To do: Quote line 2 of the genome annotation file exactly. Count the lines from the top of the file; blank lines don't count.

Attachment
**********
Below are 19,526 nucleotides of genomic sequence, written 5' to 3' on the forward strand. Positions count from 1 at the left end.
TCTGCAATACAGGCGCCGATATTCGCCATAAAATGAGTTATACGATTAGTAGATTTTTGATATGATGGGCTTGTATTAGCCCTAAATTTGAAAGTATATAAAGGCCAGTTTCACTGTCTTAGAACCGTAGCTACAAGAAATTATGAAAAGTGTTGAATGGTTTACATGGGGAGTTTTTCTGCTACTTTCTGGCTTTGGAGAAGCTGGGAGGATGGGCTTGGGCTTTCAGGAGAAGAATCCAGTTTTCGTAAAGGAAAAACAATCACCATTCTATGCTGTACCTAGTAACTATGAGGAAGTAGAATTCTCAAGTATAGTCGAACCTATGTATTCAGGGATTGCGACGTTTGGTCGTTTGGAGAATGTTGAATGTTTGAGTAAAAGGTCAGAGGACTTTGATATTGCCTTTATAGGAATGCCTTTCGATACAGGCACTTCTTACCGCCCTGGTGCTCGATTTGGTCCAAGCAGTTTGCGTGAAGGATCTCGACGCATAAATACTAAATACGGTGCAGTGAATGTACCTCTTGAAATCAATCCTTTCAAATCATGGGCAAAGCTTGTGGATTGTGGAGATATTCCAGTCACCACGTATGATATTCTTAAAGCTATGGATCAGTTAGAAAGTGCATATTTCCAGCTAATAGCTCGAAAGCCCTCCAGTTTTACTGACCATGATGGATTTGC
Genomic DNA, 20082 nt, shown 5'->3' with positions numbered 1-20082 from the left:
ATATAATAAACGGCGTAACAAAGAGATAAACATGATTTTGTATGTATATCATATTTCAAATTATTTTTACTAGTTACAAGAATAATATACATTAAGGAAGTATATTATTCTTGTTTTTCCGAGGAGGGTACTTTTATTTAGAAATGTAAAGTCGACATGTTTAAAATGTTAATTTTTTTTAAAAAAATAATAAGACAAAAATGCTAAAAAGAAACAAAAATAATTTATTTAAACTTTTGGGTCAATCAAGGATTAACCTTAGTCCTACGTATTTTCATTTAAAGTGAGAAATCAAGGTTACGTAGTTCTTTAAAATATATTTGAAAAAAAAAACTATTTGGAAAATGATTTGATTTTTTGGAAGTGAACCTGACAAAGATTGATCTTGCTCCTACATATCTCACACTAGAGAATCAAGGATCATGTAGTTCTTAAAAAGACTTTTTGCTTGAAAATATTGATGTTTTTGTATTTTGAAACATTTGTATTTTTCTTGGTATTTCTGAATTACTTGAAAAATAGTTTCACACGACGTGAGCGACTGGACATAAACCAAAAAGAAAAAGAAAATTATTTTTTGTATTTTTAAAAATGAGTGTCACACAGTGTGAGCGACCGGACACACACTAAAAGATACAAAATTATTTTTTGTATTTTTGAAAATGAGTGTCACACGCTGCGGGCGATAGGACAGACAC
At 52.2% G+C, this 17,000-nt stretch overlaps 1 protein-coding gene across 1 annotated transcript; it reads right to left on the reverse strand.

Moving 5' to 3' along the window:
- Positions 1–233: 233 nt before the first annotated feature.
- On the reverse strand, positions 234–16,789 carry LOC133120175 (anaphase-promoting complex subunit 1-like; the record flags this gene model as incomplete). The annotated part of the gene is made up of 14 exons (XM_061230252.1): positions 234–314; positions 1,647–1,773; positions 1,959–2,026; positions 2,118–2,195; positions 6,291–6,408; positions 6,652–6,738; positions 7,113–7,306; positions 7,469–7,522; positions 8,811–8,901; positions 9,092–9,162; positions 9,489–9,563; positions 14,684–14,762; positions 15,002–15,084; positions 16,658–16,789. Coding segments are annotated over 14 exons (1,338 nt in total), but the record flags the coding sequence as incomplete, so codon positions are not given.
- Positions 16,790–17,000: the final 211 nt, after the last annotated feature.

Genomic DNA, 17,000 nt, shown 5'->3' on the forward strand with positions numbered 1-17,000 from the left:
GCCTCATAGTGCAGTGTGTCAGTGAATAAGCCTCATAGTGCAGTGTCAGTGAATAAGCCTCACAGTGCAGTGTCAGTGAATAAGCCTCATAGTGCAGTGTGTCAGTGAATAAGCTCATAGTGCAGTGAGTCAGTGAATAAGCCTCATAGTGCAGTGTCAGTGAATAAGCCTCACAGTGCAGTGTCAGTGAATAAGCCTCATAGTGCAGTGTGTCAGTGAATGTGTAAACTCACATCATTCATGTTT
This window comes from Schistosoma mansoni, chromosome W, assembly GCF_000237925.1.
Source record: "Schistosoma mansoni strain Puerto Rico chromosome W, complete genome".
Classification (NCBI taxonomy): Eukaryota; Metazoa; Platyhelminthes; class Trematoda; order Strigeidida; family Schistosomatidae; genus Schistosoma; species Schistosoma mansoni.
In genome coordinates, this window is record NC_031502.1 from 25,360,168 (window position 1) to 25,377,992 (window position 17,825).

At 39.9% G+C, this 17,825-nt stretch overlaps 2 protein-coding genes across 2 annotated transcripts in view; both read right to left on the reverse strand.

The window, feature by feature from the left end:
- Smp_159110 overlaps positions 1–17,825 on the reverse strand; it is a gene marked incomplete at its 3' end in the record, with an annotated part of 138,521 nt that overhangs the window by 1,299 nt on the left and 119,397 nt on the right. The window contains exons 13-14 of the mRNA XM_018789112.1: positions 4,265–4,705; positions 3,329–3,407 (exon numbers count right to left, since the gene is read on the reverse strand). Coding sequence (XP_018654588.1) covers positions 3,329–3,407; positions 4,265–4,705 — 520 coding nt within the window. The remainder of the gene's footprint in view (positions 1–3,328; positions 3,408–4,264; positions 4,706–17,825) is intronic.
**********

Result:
TCTGCAATACAGGCGCCGATATTCGCCATAAAATGAGTTATACGATTAGTAGATTTTTGATATGATGGGCTTGTATTAGCCCTAAATTTGAAAGTATATAAAGGCCAGTTTCACTGTCTTAGAACCGTAGCTACAAGAAATTATGAAAAGTGTTGAATGGTTTACATGGGGAGTTTTTCTGCTACTTTCTGGCTTTGGAGAAGCTGGGAGGATGGGCTTGGGCTTTCAGGAGAAGAATCCAGTTTTCGTAAAGGAAAAACAATCACCATTCTATGCTGTACCTAGTAACTATGAGGAAGTAGAATTCTCAAGTATAGTCGAACCTATGTATTCAGGGATTGCGACGTTTGGTCGTTTGGAGAATGTTGAATGTTTGAGTAAAAGGTCAGAGGACTTTGATATTGCCTTTATAGGAATGCCTTTCGATACAGGCACTTCTTACCGCCCTGGTGCTCGATTTGGTCCAAGCAGTTTGCGTGAAGGATCTCGACGCATAAATACTAAATACGGTGCAGTGAATGTACCTCTTGAAATCAATCCTTTCAAATCATGGGCAAAGCTTGTGGATTGTGGAGATATTCCAGTCACCACGTATGATATTCTTAAAGCTATGGATCAGTTAGAAAGTGCATATTTCCAGCTAATAGCTCGAAAGCCCTCCAGTTTTACTGACCATGATGGATTTGC